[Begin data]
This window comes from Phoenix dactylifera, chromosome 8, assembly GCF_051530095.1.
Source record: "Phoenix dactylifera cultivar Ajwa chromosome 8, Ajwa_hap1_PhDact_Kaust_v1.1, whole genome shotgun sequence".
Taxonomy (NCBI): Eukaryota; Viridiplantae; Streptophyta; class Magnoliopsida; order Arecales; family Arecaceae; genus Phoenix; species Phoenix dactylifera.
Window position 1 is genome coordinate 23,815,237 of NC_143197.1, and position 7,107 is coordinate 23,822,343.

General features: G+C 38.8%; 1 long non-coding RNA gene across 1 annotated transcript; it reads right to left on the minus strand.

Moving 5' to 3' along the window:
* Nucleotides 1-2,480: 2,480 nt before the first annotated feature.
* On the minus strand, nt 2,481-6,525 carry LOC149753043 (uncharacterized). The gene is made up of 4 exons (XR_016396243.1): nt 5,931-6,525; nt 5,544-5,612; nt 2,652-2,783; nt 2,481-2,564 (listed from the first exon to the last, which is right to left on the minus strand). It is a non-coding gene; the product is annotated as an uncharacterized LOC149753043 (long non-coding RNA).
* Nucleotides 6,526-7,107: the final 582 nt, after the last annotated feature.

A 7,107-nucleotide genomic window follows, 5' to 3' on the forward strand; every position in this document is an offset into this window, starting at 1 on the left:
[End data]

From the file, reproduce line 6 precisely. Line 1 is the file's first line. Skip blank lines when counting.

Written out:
Moving 5' to 3' along the window: